Clout? In Illinois? SHOCKED!!!

<p>Chicago</a> Tribune argues in federal court that Clout Goes to College documents are not education records - chicagotribune.com</p>

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The Chicago Tribune is arguing in federal court that the University of Illinois should be forced to release information about hundreds of well-connected college applicants because the documents are not considered education records under a federal privacy law.</p>

<p>...</p>

<p>Among other arguments, the Tribune's brief makes the case that the privacy law's protections only apply to records kept as part of the university's formal admissions process, and that the clout list does not qualify.

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<p>Back story: the 2009 "Clout Goes to College" Tribune series revealed that a number of politically well-connected applicants were admitted to the University of Illinois after having been initially rejected when inquiries were made on their behalfs by people of influence. The scandal caused a number of heads to roll, including that of the president of the university and a number of members of the board.</p>

<p>This was through the Graduate College, was it not?</p>

<p>Undergraduate admissions and law school admissions.</p>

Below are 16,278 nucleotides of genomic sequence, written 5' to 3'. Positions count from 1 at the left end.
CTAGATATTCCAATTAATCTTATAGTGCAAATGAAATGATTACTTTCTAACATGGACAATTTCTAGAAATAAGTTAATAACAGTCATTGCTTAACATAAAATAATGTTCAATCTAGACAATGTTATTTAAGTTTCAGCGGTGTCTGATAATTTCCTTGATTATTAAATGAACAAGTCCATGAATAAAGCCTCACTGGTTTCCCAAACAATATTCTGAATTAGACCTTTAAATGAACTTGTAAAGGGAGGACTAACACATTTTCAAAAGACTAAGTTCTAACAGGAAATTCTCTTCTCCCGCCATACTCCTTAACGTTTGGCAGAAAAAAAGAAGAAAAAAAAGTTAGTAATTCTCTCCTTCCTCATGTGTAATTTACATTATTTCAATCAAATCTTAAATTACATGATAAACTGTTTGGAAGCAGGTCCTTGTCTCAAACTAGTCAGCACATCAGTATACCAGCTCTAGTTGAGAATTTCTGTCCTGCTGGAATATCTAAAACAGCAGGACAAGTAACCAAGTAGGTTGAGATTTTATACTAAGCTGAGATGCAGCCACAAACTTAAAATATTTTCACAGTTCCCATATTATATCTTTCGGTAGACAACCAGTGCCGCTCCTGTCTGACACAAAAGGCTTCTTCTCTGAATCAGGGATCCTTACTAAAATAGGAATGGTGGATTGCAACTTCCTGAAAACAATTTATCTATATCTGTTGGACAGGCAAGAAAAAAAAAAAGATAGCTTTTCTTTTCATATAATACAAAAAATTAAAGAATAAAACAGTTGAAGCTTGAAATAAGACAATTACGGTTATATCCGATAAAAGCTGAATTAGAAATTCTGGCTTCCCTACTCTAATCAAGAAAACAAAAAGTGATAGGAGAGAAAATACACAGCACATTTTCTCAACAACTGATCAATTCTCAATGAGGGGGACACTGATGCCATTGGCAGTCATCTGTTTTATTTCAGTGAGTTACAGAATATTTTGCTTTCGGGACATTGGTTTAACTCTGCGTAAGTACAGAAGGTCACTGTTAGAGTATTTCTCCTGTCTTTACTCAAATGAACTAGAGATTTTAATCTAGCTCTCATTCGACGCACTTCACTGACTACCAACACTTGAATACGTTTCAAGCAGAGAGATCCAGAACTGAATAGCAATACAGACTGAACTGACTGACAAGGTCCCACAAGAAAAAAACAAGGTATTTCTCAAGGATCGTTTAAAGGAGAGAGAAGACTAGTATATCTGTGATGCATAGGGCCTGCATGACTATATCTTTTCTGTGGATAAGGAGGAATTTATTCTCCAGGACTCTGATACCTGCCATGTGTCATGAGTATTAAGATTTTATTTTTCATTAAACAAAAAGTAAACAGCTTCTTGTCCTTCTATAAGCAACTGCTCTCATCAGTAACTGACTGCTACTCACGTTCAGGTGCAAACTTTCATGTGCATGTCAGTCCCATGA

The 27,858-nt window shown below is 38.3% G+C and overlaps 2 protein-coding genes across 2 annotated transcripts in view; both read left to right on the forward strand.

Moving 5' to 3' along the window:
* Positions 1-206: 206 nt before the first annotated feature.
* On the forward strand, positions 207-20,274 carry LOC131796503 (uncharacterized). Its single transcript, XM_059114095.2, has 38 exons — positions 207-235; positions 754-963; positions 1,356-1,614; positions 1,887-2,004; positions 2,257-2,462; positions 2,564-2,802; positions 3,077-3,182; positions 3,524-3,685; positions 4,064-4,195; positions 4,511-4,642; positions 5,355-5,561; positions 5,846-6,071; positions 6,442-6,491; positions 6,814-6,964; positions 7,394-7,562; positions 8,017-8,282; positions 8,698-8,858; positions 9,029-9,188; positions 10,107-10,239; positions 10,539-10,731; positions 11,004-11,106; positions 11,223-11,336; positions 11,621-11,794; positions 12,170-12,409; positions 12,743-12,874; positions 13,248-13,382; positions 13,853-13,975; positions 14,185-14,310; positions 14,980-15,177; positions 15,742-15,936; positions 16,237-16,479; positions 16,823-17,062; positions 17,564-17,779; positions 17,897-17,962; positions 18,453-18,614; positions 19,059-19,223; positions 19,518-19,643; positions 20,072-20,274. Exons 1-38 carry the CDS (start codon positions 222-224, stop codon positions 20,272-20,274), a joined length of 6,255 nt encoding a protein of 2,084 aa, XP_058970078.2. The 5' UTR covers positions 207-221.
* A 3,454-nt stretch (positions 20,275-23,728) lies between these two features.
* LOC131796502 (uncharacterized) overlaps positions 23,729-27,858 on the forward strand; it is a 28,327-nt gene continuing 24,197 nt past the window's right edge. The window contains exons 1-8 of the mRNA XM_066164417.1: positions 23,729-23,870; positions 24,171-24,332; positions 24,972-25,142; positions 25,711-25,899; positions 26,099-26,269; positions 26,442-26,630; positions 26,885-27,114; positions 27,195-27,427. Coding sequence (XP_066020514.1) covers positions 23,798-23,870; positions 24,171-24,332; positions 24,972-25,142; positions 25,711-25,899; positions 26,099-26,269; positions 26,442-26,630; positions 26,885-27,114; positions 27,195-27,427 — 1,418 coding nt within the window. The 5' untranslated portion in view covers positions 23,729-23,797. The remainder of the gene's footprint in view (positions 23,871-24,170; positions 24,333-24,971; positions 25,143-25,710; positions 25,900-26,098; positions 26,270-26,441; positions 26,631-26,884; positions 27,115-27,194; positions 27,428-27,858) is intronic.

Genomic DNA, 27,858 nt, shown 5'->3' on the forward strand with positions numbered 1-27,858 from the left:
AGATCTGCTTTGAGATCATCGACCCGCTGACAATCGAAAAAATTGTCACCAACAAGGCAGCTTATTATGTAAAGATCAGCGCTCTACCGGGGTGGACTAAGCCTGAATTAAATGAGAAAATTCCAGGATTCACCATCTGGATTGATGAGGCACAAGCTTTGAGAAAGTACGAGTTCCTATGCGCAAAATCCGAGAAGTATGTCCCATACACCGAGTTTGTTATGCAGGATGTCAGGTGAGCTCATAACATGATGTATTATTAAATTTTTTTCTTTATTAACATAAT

<p>From an October 2009 article:</p>

<p>
[quote]
The Tribune in May first exposed the U. of I.'s system for tracking undergraduate applicants backed by trustees, lawmakers, donors and other powerful people. Clouted students were added to an internal list known as "Category I." In some cases, admissions officials were overruled and forced to admit subpar students.</p>

<p>The law school also tracked what it called "special interest" applicants, and the former dean said she was ordered by then-Chancellor Richard Herman to admit some of them. In exchange, Herman offered scholarship money to attract better students.</p>

<p>....</p>

<p>In addition to the admissions policy changes, there has been a near-wholesale turnover of top university officials. Most of the trustees have been replaced, and the president and chancellor have resigned.</p>

<p>Joyce Smith, chief executive of the National Association for College Admission Counseling, said the U. of I.'s now-defunct admissions process for well-connected applicants was unusual in its "level and scope." The new board of trustees declared the end to Category I last month.

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<p>No-clout</a> rules get 1st test at U. of I. - chicagotribune.com</p>

<p>Total aside, putting on my journalist's hat: This is a good example why Internet blogging can never replace good boots-on-the-ground investigative reporting.</p>